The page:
MW: Label wise, an obvious obstacle is MONEY. When I was building up my collection in London, I was going back and forth in different textiles/fabric stores, crunching numbers and deciding what fabric was best. My mum always told me to pick quality over everything and hence my wallet ran dry quickly!

I wanted my label to be a UK/Japan hybrid so it involved me observing different styles seen in Japan and London. In Japan, I noticed people were not overly concerned with who’s wearing what. They wore what they liked and did it very well if they made an effort to look presentable in it. I felt this wasn’t so much the case for the average person in London, unless people were particularly involved in fashion as a hobby. I feel a difficulty is making designs that people are proud to wear out whilst at the same time keeps them humble. It sounds somewhat contradictory I know haha. I also have just started this and do not consider myself an authority figure on this topic.

BCJ: That’s understandable. After all, some of the best things in life are contradictory! So, what would you say has been the most exciting or inspiring thing for you during this process? What things have kept you going?

MW: The most exciting thing for sure is seeing your outfit on a rail, people thumbing through your pieces and saying they want it. It’s weird and fulfilling when you see the piece go from a roll of fabric, to a pattern cut out to an actual piece of clothing. Like really? You want my stuff? Okay, Haha!

I recently gave one of my sample pieces to a Japanese music artist; Kid Nathan, who I had perform at my pop up party and he’s been wearing it to gigs and in one of his music videos. It’s the same turtleneck I was wearing out to advertise my brand over winter and now it’s being seen by thousands of people!

What keeps me going is knowing that people are anticipating what you’ll put out next and being confident that you’ll impress them.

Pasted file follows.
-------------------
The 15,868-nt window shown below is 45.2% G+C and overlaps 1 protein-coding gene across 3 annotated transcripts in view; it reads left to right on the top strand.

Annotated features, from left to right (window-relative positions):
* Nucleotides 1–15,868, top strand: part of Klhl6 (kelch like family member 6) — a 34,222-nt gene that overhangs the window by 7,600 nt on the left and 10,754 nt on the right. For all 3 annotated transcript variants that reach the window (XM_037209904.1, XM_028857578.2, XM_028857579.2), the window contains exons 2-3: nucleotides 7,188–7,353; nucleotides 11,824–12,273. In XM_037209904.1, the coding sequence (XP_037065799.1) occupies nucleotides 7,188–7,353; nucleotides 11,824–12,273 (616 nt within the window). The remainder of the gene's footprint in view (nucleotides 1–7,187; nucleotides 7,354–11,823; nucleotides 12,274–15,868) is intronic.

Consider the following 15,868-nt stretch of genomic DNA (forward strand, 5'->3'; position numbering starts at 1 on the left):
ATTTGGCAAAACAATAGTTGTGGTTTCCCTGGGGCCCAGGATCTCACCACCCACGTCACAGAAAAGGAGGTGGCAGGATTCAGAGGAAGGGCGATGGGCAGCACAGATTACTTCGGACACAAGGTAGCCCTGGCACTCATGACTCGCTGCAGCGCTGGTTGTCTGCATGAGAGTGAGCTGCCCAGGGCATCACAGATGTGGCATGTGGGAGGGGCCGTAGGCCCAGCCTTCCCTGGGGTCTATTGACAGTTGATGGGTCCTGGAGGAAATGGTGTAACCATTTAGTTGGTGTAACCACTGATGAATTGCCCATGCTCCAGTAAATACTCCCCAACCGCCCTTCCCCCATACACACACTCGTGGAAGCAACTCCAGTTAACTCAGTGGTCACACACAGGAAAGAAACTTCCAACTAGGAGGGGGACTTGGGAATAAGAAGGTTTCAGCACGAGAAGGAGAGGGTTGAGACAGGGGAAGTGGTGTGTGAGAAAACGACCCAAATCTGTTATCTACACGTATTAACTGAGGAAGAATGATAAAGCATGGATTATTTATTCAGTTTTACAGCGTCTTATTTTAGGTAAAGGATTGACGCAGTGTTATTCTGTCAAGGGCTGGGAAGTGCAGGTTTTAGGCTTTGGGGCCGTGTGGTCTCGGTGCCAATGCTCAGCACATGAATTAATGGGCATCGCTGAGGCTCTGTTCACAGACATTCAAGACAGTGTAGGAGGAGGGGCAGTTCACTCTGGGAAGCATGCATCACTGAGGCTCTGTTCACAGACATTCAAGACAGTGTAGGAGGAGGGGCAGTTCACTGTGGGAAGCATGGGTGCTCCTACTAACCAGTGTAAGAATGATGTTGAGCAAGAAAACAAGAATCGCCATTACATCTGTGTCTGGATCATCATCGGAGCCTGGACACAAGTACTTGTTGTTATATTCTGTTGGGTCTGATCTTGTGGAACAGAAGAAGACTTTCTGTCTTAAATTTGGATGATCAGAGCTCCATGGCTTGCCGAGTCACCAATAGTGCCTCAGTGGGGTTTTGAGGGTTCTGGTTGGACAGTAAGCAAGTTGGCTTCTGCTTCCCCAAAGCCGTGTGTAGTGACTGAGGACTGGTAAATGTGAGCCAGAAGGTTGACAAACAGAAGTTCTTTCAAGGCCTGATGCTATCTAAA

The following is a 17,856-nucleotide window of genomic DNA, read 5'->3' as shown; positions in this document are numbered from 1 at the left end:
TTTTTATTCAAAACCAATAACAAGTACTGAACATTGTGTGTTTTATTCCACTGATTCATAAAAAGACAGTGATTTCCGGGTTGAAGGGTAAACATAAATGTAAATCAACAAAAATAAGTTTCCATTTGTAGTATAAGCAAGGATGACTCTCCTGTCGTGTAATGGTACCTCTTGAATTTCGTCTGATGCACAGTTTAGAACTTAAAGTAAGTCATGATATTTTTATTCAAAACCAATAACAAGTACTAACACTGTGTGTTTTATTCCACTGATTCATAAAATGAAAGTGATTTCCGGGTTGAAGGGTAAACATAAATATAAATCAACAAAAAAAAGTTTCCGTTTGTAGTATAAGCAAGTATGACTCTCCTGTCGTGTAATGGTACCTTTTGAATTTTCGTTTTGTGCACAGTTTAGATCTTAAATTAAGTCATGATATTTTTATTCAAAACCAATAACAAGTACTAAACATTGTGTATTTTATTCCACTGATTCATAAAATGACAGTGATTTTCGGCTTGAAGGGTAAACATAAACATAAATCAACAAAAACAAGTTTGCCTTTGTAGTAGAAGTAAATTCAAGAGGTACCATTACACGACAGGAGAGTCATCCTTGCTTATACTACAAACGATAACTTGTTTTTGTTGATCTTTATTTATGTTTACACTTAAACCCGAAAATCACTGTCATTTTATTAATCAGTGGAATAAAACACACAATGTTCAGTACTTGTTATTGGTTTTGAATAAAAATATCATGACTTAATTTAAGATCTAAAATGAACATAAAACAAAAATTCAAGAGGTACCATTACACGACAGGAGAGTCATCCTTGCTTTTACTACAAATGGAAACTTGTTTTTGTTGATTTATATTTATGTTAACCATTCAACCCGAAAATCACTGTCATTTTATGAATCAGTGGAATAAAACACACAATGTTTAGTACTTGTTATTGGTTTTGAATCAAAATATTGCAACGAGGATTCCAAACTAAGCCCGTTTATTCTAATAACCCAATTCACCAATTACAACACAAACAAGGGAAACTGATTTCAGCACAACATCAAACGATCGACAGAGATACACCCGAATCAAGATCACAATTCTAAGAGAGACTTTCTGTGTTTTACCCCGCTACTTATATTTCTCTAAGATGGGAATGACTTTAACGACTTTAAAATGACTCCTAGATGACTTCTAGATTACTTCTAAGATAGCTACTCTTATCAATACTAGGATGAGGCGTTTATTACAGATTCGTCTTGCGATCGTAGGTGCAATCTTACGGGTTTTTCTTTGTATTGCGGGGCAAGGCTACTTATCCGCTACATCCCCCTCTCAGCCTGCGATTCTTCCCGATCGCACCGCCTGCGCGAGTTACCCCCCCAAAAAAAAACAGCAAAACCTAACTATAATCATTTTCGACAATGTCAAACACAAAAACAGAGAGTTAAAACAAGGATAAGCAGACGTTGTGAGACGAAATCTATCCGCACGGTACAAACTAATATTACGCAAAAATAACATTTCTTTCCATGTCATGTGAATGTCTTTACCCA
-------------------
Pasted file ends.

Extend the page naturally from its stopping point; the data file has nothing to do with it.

BCJ: Do you have any advice for someone else looking to get started in the fashion industry while here in Japan or generally?

MW: Umm, like I said, I don’t think I’m well versed in giving advice just yet, but what I’ve discovered so far is: Keep it professional, avoid any cliches you’re aware of, stay original always and don’t be afraid to make something that hasn’t been done!

BCJ: The best advice always comes from experience, which you definitely have so no worries there! And finally, tell us, what’s next on the horizon for DLRS or otherwise; is there anything you’d like people to look out for in particular?

MW: Next is a proper website (really need to have that done already haha!), content for my social networking, a Tokyo and London photo shoot and a new collection!


With great expectations and head held high, Miles Woodruffe is marching into new creative territory and BCJ is looking forward to his progress every step of the way. Join us and stay on the lookout for Miles’ upcoming projects, via social media, using the following links below:

IG: @lancestarw, @dlrs.ldn

Miles Woodruffe: マルチな才能(イラストレーター、DJ、デザイナー)

ゴールデンウィークが終わり、新元号「令和」がスタートした日本。この機会に、Black Creatives Japan (BCJ)サイトのデザイン、そしてメンバー紹介のシリーズを更新しました。

今日ご紹介するメンバーは、ロンドン出身のイラストレーターでありDJ活動も行うMiles Woodruffeです。自身のブランド「DLRS」を立ち上げ、現在はファッションデザイナーとしても活躍しています。目を引くアートスタイルと抜群の音楽センスから、関西では名の知れたアーティストであるMilesですが、この度ファッションの世界へと新たな一歩を踏み出しました。そこでBCJは、令和時代をスタートさせるに相応しい、3つの才能を探るインタビューを企画しました。では早速始めましょう!

Black Creatives Japan:自己紹介を兼ね、日本に来たきっかけを教えてください。最初は学生として来日したんですよね。なぜ日本に残ることにしたんですか?

Miles Woodruffe:日本にいる外国人がよく言うように、僕もキッズとして、日本文化が生み出したゲーム、アニメやマンガにハマったんです。子供の頃に独学で日本語を勉強し、何とか日本人の友達もできました。当時文通をしていたマイという子で、ゲストとして以前ポッドキャスト「Kurly in Kansai」に出演した人です。彼女の力を借りながら10代の頃に日本語を練習し、16歳の時に大阪に遊びに来たんです。その後も色んな所に行きました。中学校で夢中になった人類学を日本の大学で勉強したかったので、社会人類学のコースがある京都の大学に行きました。4年で学部を卒業したのが5年前です。











この前、服のサンプルを日本のミュージシャンにプレゼントしたんです。Kid Nathanていう、僕のパーティーイベントでパフォーマンスを披露してくれたことがある人なんだけど、その服をライブやミュージックビデオで着てくれたんだ。冬に出したブランド広告で僕が来たタートルネックと同じもので、それを何千人もの人に見てもらえたってわけ!






大きな期待と前向きさで、新たなクリエイティブの領域へ突き進むMiles Woodruffe。BCJは今後の彼の進化に期待しています。皆さんも是非Milesのプロジェクトをフォローしてください(ソーシャルメディアは以下のリンクへ)。